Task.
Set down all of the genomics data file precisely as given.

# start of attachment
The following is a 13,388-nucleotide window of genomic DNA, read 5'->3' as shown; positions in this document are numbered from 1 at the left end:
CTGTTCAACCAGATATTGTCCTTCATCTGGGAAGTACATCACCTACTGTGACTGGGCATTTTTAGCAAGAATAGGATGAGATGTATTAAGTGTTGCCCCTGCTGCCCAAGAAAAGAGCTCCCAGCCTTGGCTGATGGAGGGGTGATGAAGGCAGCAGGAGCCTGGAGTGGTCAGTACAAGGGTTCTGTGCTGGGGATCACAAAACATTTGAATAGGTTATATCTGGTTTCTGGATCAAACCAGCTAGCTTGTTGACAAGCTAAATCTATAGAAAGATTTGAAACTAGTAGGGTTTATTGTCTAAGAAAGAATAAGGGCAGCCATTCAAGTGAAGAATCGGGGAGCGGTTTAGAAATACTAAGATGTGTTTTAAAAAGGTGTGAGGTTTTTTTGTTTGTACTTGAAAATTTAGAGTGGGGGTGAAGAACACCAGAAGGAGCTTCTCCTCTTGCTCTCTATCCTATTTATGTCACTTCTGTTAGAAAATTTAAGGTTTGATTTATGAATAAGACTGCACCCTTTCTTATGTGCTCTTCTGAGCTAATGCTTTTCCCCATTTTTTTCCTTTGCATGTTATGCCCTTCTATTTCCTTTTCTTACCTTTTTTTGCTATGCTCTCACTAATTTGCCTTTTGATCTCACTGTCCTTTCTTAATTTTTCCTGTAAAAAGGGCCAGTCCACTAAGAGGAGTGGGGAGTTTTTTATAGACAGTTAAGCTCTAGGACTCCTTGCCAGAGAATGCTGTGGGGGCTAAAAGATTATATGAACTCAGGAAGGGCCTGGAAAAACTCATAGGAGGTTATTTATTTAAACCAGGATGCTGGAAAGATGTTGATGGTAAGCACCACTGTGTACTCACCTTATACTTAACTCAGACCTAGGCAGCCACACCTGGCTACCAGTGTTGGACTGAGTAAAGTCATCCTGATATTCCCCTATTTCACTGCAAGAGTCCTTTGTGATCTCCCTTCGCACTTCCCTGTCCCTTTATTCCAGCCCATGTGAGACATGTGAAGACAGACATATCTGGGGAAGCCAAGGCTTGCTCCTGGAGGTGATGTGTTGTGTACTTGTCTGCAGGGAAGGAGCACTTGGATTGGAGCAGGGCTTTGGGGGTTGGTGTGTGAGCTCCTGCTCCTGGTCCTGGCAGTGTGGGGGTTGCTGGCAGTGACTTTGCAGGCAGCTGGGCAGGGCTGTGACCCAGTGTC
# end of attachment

The following is a 13,388-nucleotide window of genomic DNA, read 5'->3' as shown; positions in this document are numbered from 1 at the left end:
CTGTTCAACCAGATATTGTCCTTCATCTGGGAAGTACATCACCTACTGTGACTGGGCATTTTTAGCAAGAATAGGATGAGATGTATTAAGTGTTGCCCCTGCTGCCCAAGAAAAGAGCTCCCAGCCTTGGCTGATGGAGGGGTGATGAAGGCAGCAGGAGCCTGGAGTGGTCAGTACAAGGGTTCTGTGCTGGGGATCACAAAACATTTGAATAGGTTATATCTGGTTTCTGGATCAAACCAGCTAGCTTGTTGACAAGCTAAATCTATAGAAAGATTTGAAACTAGTAGGGTTTATTGTCTAAGAAAGAATAAGGGCAGCCATTCAAGTGAAGAATCGGGGAGCGGTTTAGAAATACTAAGATGTGTTTTAAAAAGGTGTGAGGTTTTTTTGTTTGTACTTGAAAATTTAGAGTGGGGGTGAAGAACACCAGAAGGAGCTTCTCCTCTTGCTCTCTATCCTATTTATGTCACTTCTGTTAGAAAATTTAAGGTTTGATTTATGAATAAGACTGCACCCTTTCTTATGTGCTCTTCTGAGCTAATGCTTTTCCCCATTTTTTTCCTTTGCATGTTATGCCCTTCTATTTCCTTTTCTTACCTTTTTTTGCTATGCTCTCACTAATTTGCCTTTTGATCTCACTGTCCTTTCTTAATTTTTCCTGTAAAAAGGGCCAGTCCACTAAGAGGAGTGGGGAGTTTTTTATAGACAGTTAAGCTCTAGGACTCCTTGCCAGAGAATGCTGTGGGGGCTAAAAGATTATATGAACTCAGGAAGGGCCTGGAAAAACTCATAGGAGGTTATTTATTTAAACCAGGATGCTGGAAAGATGTTGATGGTAAGCACCACTGTGTACTCACCTTATACTTAACTCAGACCTAGGCAGCCACACCTGGCTACCAGTGTTGGACTGAGTAAAGTCATCCTGATATTCCCCTATTTCACTGCAAGAGTCCTTTGTGATCTCCCTTCGCACTTCCCTGTCCCTTTATTCCAGCCCATGTGAGACATGTGAAGACAGACATATCTGGGGAAGCCAAGGCTTGCTCCTGGAGGTGATGTGTTGTGTACTTGTCTGCAGGGAAGGAGCACTTGGATTGGAGCAGGGCTTTGGGGGTTGGTGTGTGAGCTCCTGCTCCTGGTCCTGGCAGTGTGGGGGTTGCTGGCAGTGACTTTGCAGGCAGCTGGGCAGGGCTGTGACCCAGTGTC